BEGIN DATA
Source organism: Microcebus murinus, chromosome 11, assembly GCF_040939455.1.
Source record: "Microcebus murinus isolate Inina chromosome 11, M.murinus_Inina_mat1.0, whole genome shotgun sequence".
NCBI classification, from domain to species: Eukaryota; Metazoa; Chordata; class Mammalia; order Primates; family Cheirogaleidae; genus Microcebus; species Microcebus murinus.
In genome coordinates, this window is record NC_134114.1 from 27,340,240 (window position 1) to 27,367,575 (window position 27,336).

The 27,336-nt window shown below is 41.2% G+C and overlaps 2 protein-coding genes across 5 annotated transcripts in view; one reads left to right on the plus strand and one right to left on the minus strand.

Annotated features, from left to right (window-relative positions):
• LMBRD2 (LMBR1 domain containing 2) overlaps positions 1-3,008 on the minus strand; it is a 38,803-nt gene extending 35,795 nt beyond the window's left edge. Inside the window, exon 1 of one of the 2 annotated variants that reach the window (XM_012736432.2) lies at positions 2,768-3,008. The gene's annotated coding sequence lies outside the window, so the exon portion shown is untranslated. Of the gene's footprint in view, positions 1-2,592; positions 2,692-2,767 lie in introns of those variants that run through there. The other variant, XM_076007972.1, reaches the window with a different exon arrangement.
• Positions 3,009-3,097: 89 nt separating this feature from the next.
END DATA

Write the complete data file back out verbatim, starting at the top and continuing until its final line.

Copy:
Source organism: Microcebus murinus, chromosome 11, assembly GCF_040939455.1.
Source record: "Microcebus murinus isolate Inina chromosome 11, M.murinus_Inina_mat1.0, whole genome shotgun sequence".
NCBI classification, from domain to species: Eukaryota; Metazoa; Chordata; class Mammalia; order Primates; family Cheirogaleidae; genus Microcebus; species Microcebus murinus.
In genome coordinates, this window is record NC_134114.1 from 27,340,240 (window position 1) to 27,367,575 (window position 27,336).

The 27,336-nt window shown below is 41.2% G+C and overlaps 2 protein-coding genes across 5 annotated transcripts in view; one reads left to right on the plus strand and one right to left on the minus strand.

Annotated features, from left to right (window-relative positions):
• LMBRD2 (LMBR1 domain containing 2) overlaps positions 1-3,008 on the minus strand; it is a 38,803-nt gene extending 35,795 nt beyond the window's left edge. Inside the window, exon 1 of one of the 2 annotated variants that reach the window (XM_012736432.2) lies at positions 2,768-3,008. The gene's annotated coding sequence lies outside the window, so the exon portion shown is untranslated. Of the gene's footprint in view, positions 1-2,592; positions 2,692-2,767 lie in introns of those variants that run through there. The other variant, XM_076007972.1, reaches the window with a different exon arrangement.
• Positions 3,009-3,097: 89 nt separating this feature from the next.